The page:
Why You Should Care About Positive Credit Reporting

With CCR (comprehensive credit reporting) already in place, it is important to know what can impact your credit score moving forward.

Below we take you through some quick info on the importance of being aware of your score and how positive data can impact your next credit application.

Why every Australian should care

More than ever before, your financial history counts when you apply for credit. Increasingly, lenders take into account your entire available repayment history when deciding whether or not to approve your credit application.

Although positive data sharing is a relatively recent development amongst the majority of credit providers, momentum is growing. All Australians need to be aware that their credit repayments today can impact their credit scores and applications for credit now and in the future.


Are Australians aware of the change?

To find out where Australians were at in their understanding of positive data sharing, Experian conducted large-scale research in both 2017 and 2018 to map local perceptions and see how they changed over the year.

Although positive data sharing has already begun, a whopping 60% of consumers surveyed were not aware that credit providers plan to share more of their personal financial data:

  • 31% are supportive if it means responsible people are more likely to be approved for credit, or those who can’t afford to repay a loan are more likely to be declined
  • 32% are also happy to share more data if it helps them negotiate a lower interest rate or create more competition and lower costs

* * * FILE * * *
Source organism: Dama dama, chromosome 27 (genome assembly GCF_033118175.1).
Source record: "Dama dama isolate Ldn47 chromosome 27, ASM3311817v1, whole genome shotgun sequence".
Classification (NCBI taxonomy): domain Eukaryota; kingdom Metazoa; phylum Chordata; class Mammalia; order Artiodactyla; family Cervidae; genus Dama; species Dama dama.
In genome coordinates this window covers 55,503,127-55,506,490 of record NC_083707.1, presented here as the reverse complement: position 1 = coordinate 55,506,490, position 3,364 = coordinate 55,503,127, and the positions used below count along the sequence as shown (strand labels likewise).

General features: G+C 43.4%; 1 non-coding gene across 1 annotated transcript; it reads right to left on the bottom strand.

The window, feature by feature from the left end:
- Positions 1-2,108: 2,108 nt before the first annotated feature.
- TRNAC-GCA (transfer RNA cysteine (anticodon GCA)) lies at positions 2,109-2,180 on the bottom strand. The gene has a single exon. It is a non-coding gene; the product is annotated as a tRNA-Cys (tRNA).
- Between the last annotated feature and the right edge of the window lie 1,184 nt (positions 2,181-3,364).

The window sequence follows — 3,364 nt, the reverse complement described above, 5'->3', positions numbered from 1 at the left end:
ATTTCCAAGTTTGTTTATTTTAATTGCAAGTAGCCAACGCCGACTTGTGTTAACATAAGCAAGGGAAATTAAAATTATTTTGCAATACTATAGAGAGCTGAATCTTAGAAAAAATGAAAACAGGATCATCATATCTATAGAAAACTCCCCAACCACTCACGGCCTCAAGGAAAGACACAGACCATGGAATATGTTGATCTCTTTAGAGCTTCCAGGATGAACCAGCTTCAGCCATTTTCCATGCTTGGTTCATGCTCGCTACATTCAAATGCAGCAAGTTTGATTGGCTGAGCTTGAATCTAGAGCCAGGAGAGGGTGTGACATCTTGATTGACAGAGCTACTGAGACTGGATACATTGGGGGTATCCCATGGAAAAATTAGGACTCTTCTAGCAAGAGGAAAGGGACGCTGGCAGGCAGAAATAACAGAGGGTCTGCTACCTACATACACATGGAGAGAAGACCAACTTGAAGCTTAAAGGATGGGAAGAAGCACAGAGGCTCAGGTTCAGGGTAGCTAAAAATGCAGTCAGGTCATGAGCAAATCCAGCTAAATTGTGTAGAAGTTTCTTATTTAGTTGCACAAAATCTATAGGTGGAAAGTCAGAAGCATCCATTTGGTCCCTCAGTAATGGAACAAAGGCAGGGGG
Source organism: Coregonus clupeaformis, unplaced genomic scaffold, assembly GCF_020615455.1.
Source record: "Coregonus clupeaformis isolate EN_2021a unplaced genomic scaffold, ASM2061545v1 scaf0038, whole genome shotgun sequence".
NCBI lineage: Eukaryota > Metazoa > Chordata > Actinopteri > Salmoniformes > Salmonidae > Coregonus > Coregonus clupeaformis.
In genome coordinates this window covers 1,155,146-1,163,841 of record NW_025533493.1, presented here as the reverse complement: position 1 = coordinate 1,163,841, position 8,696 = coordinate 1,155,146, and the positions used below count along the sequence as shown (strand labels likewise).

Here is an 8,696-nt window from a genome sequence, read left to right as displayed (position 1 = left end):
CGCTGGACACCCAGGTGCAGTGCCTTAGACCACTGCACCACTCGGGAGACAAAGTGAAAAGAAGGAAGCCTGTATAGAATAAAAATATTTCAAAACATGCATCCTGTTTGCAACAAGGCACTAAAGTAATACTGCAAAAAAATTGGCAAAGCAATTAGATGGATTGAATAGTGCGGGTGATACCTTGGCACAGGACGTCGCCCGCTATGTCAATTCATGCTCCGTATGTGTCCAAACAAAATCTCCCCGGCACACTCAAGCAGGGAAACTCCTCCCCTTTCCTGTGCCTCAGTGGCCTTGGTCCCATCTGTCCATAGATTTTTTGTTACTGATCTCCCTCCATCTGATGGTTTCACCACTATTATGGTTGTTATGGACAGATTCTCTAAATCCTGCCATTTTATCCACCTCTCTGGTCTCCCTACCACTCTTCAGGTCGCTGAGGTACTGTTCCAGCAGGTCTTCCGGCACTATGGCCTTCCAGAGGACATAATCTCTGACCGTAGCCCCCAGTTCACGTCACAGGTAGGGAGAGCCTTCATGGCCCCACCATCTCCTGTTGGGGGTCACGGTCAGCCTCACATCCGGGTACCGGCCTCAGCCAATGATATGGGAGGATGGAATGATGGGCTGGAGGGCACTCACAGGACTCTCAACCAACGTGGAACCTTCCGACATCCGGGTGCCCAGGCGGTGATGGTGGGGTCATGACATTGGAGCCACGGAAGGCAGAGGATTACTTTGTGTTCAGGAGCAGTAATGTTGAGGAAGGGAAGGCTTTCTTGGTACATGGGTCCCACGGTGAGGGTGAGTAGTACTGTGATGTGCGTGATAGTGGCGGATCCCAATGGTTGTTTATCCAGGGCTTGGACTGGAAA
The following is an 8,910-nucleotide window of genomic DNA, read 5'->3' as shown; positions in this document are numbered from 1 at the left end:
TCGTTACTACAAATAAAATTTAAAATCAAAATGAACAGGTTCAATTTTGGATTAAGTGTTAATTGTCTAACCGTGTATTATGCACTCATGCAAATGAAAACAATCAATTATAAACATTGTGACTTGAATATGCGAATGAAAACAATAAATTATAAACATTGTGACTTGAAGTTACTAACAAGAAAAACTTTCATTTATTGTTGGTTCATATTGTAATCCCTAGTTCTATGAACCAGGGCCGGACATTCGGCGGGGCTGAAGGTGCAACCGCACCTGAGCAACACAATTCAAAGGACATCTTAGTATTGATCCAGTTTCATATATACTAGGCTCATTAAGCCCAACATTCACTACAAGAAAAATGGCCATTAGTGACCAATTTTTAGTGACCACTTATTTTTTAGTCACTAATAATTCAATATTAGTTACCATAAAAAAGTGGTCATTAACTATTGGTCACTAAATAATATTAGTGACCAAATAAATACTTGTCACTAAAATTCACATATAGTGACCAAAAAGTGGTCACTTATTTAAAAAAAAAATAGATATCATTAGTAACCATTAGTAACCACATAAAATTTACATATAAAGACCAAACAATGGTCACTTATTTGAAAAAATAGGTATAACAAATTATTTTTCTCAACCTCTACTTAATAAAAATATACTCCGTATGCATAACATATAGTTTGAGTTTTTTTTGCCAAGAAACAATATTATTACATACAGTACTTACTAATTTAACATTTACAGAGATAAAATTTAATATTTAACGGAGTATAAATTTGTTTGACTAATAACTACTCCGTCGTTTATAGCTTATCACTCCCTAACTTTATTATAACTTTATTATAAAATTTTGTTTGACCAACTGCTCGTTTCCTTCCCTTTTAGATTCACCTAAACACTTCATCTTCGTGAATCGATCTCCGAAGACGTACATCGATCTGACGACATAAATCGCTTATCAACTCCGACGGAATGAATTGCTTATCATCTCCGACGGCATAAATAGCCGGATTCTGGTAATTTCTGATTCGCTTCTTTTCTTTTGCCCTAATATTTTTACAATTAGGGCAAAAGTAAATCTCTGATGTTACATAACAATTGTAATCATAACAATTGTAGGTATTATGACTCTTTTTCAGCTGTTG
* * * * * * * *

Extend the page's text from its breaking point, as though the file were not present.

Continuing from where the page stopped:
• 23% stated they didn’t want their data shared with third parties without their consent
  • 23% also said they are supportive only if their information is kept safe and secure

Credit applications with positive data

Below are six examples of possible credit provider assessments of negative and positive credit reporting data (this information can be used by lenders in combination with other considerations).


So, what should you do now?

  1. With credit providers looking back at up to 24 months of a customer’s credit repayment history, borrowers need to look after their future credit score by diligently making mortgage, loan and credit card repayments on time.
  2. Your credit score may change over time, so check your credit reportinformation regularly. As new positive data elements are factored into credit reports, it’s a good idea to regularly check the information on your credit file to make sure you know if, and when your credit score changes and can ensure the information is correct.
  3. Always try to pay bills on time to help protect your credit score. Paying bills significantly late to the point where debt collection agencies are engaged can negatively impact your credit rating.


Source and inspiration: Experian, Know the score: how positive data could impact your next credit application.